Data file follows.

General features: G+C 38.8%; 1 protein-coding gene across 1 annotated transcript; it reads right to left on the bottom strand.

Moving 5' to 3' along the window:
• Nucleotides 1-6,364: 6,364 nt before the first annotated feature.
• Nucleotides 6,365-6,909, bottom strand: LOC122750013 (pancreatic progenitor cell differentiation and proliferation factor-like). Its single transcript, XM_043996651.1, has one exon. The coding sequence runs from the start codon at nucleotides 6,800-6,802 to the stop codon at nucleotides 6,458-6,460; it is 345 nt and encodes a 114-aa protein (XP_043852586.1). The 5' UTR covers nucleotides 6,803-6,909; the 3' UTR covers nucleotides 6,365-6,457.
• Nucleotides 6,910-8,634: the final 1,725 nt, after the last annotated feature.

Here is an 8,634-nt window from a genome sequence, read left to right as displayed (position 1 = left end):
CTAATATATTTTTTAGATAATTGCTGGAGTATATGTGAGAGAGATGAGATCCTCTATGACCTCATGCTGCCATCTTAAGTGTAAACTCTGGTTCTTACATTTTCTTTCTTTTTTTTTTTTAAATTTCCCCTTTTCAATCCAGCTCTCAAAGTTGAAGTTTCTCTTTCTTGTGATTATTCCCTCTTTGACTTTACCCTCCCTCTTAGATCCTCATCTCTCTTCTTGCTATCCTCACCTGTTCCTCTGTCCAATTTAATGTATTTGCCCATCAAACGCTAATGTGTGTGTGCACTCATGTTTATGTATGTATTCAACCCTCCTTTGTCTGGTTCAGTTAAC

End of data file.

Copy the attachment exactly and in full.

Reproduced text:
General features: G+C 38.8%; 1 protein-coding gene across 1 annotated transcript; it reads right to left on the bottom strand.

Moving 5' to 3' along the window:
• Nucleotides 1-6,364: 6,364 nt before the first annotated feature.
• Nucleotides 6,365-6,909, bottom strand: LOC122750013 (pancreatic progenitor cell differentiation and proliferation factor-like). Its single transcript, XM_043996651.1, has one exon. The coding sequence runs from the start codon at nucleotides 6,800-6,802 to the stop codon at nucleotides 6,458-6,460; it is 345 nt and encodes a 114-aa protein (XP_043852586.1). The 5' UTR covers nucleotides 6,803-6,909; the 3' UTR covers nucleotides 6,365-6,457.
• Nucleotides 6,910-8,634: the final 1,725 nt, after the last annotated feature.

Here is an 8,634-nt window from a genome sequence, read left to right as displayed (position 1 = left end):
CTAATATATTTTTTAGATAATTGCTGGAGTATATGTGAGAGAGATGAGATCCTCTATGACCTCATGCTGCCATCTTAAGTGTAAACTCTGGTTCTTACATTTTCTTTCTTTTTTTTTTTTAAATTTCCCCTTTTCAATCCAGCTCTCAAAGTTGAAGTTTCTCTTTCTTGTGATTATTCCCTCTTTGACTTTACCCTCCCTCTTAGATCCTCATCTCTCTTCTTGCTATCCTCACCTGTTCCTCTGTCCAATTTAATGTATTTGCCCATCAAACGCTAATGTGTGTGTGCACTCATGTTTATGTATGTATTCAACCCTCCTTTGTCTGGTTCAGTTAAC